Send off now and find out for another exceptional piece of work from the brilliant Stuart Palmer!

And if you've seen the trailer for the next Dalek Chronicle, or read the strips, you will know whose fighting the Daleks next!

Alan MacKenzie writes:

Very many thanks for the prompt dispatch of the latest "Chronicles" episode, The Menace of the Monstrons.

As ever, it's a superb job and very, very enjoyable to watch. Once again I was impressed with the way in which you have "filled out" the original comic strip stories, keeping 100% of the original but adding extra detail and dialogue all of which is highly appropriate and which very easily might have been included in the original, had space allowed. The Emperor's speeches are excellent, with an almost "thoughtful" feel to some of them; "Perhaps our planet is rising to defend us" etc. These Daleks are no cardboard cut-outs!

Paul Richmond writes:

Received the new AV in the post today - many thanks.

THE DALEK CHRONICLES continues to go from strength to strength. Menace of the Monstrons was possibly the best yet - with the lip synching very effective. (Incidentally as a child reading these comic strip stories the first time around I was always a little creeped out by those Monstrons... dunno why now...)

The adaptation and realisation was superb - and once again a couple of cheeky little references to the parent programme that I picked up on ("We will get our power" indeed... lol).

The Emperor continues to be the star of these productions, much as he was in the original strips. But it was the single captive Dalek who saves the day at the end (resonances there to the "last Dalek" from the recent TV series, I thought).

And the trailer for the next episode was just lovely... But it's incredible to believe that you are almost at the end of the Richard Jennings' stories already. Looking forward to seeing your take on the Ron Turner strips...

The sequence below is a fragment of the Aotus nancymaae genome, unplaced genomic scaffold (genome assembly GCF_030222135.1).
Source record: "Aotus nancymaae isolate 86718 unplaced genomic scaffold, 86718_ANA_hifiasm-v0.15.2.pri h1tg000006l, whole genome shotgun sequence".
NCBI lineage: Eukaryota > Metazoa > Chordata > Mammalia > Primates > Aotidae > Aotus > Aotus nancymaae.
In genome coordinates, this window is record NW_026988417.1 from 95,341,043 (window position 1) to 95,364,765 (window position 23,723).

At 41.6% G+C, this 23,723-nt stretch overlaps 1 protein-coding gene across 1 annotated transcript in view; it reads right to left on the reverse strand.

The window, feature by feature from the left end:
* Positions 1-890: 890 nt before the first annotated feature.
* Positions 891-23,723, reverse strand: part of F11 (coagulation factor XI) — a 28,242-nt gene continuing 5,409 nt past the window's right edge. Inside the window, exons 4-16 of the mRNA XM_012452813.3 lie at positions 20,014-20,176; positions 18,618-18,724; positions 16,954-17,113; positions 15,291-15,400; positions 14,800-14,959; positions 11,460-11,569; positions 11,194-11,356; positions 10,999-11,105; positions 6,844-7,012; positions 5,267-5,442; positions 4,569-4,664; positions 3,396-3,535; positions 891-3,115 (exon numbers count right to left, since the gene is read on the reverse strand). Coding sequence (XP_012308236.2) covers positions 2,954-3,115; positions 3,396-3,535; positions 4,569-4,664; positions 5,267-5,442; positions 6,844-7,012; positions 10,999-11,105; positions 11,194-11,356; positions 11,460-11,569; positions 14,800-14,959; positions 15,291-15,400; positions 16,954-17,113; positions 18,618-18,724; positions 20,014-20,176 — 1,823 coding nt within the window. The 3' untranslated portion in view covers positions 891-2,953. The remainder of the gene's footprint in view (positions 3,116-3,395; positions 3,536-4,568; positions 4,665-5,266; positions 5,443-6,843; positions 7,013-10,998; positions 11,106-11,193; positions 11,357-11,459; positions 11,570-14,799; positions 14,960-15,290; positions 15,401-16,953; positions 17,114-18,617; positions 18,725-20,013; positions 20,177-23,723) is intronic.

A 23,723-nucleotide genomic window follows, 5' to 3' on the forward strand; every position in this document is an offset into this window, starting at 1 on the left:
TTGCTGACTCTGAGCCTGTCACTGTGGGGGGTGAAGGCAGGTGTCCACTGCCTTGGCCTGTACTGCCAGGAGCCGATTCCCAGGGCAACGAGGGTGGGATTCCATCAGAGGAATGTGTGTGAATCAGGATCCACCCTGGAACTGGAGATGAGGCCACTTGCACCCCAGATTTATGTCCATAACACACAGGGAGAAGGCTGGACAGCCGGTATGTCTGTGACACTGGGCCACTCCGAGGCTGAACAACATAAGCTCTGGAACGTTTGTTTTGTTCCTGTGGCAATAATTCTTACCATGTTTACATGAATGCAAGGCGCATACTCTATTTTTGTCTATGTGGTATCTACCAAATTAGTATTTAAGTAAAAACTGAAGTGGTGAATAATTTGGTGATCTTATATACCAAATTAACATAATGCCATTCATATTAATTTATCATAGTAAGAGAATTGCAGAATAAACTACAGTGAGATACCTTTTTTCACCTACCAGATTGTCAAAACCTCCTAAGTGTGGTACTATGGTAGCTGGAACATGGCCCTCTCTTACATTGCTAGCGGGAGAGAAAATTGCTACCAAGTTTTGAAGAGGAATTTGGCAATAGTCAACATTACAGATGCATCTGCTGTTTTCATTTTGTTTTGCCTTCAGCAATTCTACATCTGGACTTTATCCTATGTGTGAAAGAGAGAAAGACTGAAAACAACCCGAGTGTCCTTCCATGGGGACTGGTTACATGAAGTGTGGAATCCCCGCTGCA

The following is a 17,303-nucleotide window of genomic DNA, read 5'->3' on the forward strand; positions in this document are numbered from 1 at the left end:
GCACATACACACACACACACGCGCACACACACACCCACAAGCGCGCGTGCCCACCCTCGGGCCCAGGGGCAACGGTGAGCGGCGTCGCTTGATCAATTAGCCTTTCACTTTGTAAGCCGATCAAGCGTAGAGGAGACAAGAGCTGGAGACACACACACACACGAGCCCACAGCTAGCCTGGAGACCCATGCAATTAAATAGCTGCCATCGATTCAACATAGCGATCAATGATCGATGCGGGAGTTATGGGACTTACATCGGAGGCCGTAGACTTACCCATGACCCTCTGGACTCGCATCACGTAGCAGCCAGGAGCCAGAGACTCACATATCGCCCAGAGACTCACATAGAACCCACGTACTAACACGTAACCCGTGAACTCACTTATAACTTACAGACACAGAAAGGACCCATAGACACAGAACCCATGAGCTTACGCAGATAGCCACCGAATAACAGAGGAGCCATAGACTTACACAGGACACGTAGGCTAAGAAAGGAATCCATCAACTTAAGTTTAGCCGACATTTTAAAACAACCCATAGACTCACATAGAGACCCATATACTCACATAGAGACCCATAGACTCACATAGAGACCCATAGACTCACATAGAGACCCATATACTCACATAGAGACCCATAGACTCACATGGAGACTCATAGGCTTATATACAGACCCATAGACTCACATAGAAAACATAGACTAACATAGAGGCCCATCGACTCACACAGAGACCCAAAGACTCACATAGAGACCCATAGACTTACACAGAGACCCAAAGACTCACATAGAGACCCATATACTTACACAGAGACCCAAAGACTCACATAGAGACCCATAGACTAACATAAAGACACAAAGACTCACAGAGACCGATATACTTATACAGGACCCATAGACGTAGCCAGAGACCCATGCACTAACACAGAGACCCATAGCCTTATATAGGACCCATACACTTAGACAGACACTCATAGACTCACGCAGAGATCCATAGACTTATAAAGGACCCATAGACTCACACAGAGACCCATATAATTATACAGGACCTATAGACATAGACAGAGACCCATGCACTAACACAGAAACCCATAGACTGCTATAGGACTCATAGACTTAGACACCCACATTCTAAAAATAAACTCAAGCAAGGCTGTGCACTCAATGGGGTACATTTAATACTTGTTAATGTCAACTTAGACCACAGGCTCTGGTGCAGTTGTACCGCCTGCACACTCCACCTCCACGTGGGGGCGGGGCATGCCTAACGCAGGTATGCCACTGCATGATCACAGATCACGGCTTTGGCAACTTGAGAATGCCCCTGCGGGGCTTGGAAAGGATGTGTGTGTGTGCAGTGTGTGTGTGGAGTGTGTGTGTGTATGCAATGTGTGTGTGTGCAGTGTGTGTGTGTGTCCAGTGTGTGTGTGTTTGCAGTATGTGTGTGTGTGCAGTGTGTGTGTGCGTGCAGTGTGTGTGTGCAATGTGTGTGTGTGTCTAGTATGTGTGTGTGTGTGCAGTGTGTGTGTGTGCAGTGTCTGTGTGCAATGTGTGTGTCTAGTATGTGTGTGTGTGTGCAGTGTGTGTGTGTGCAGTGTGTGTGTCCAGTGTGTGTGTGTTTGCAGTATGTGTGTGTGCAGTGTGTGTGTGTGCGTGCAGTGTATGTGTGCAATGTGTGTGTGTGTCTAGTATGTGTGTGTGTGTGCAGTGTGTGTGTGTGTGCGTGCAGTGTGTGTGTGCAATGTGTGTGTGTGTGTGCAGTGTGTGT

Many thanks for the continuing delight that is The Dalek Chronicles - and keep up the excellent work!

Iain McClumpha writes:

The Menace of the Monstrons VCD was the best of The Dalek Chronicles so far. There was also more use of full 3D animation in this and less 2D using Flash, I noticed.

The Engibrains were perfect. You can imagine Richard Jennings sitting watching that and smiling to himself as they made their 3D debut in the pre-titles sequence.

The Monstrons showed the limitations of Poser in trying to create brutish characters. I tried it in DAZ Studio using the Michael figure as well as the Poser chaps, but it’s really awkward. Think we’d need a figure that can be morphed into huge hulking shapes, and still fit into that Poser clothing. Not easy.

The lip-synching is a huge leap forward. Doesn’t that make you want to redo the human scenes in the previous episodes? Still, it all shows great leaps and bounds.

The sequence of the Emperor being hoisted by the giant magnet was the most memorable piece of that story when I first saw it in a 70s Dalek Annual. On paper it looks great, but on screen it’s just such a bizarre scene that it works.

I saw the in-joke involving the Mekon as one of the aliens on the screen as the Monstron looked to see if they had encountered Daleks before. Nice to see that other comic icon appearing.


Steve Purbrick writes:

Got MotM this morning- superb lead time!

You have excelled again- this story is excellent! The addition of 'Mimic' lip-synching is a vast improvement. I like the Monstrons themselves- the story could be subtitled 'Attack of the Interstellar Hoodies'! The animation of the Daleks seems better this time- more use of 3D and less of Flash (I think?) 2D elements. I was a little disappointed by the lack of full motion with the Engibrains- keyframe animation would have been more convincing. And more 'action' type poses for them would have been good for the general narrative of battle and invasion during the city destruction scenes. But then again, I don't know how they were portrayed in the original comic  strip.

I also liked the 'Gerry Anderson' trick of not showing characters legs when they are walking- saves a lot of line-up problems and dropping figures to the floor! The Dalek models are quite superb. I've got a 'MK4 Dalek' model for Poser, but it's pants. Each production just gets better and better, Stuart. I admire your work utterly! I'm really looking forward to Children of the Revolution now!